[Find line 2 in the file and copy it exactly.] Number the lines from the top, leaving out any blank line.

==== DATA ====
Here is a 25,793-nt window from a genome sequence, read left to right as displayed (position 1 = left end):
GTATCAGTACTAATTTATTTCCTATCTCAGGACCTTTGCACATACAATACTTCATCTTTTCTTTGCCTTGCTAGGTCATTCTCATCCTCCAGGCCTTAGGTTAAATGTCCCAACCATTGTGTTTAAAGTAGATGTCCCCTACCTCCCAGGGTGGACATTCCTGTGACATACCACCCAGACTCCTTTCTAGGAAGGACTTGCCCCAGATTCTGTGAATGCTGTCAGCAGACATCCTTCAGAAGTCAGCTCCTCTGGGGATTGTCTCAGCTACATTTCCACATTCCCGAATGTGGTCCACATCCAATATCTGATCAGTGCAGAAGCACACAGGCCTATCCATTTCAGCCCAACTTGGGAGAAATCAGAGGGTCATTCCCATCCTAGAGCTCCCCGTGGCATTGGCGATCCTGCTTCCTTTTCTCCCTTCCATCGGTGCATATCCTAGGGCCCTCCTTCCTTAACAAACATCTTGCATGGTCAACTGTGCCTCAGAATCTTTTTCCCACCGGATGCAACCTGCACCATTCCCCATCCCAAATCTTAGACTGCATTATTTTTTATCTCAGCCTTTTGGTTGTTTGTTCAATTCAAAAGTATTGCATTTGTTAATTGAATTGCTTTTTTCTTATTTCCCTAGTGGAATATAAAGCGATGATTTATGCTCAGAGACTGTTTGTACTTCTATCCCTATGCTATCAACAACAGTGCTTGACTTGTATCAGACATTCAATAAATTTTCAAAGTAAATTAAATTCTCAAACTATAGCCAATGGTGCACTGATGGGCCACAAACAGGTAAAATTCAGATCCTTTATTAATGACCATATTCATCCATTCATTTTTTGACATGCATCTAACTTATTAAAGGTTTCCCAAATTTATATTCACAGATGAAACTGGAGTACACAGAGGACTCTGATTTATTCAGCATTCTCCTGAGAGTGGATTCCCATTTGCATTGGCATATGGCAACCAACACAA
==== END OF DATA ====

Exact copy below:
GTATCAGTACTAATTTATTTCCTATCTCAGGACCTTTGCACATACAATACTTCATCTTTTCTTTGCCTTGCTAGGTCATTCTCATCCTCCAGGCCTTAGGTTAAATGTCCCAACCATTGTGTTTAAAGTAGATGTCCCCTACCTCCCAGGGTGGACATTCCTGTGACATACCACCCAGACTCCTTTCTAGGAAGGACTTGCCCCAGATTCTGTGAATGCTGTCAGCAGACATCCTTCAGAAGTCAGCTCCTCTGGGGATTGTCTCAGCTACATTTCCACATTCCCGAATGTGGTCCACATCCAATATCTGATCAGTGCAGAAGCACACAGGCCTATCCATTTCAGCCCAACTTGGGAGAAATCAGAGGGTCATTCCCATCCTAGAGCTCCCCGTGGCATTGGCGATCCTGCTTCCTTTTCTCCCTTCCATCGGTGCATATCCTAGGGCCCTCCTTCCTTAACAAACATCTTGCATGGTCAACTGTGCCTCAGAATCTTTTTCCCACCGGATGCAACCTGCACCATTCCCCATCCCAAATCTTAGACTGCATTATTTTTTATCTCAGCCTTTTGGTTGTTTGTTCAATTCAAAAGTATTGCATTTGTTAATTGAATTGCTTTTTTCTTATTTCCCTAGTGGAATATAAAGCGATGATTTATGCTCAGAGACTGTTTGTACTTCTATCCCTATGCTATCAACAACAGTGCTTGACTTGTATCAGACATTCAATAAATTTTCAAAGTAAATTAAATTCTCAAACTATAGCCAATGGTGCACTGATGGGCCACAAACAGGTAAAATTCAGATCCTTTATTAATGACCATATTCATCCATTCATTTTTTGACATGCATCTAACTTATTAAAGGTTTCCCAAATTTATATTCACAGATGAAACTGGAGTACACAGAGGACTCTGATTTATTCAGCATTCTCCTGAGAGTGGATTCCCATTTGCATTGGCATATGGCAACCAACACAA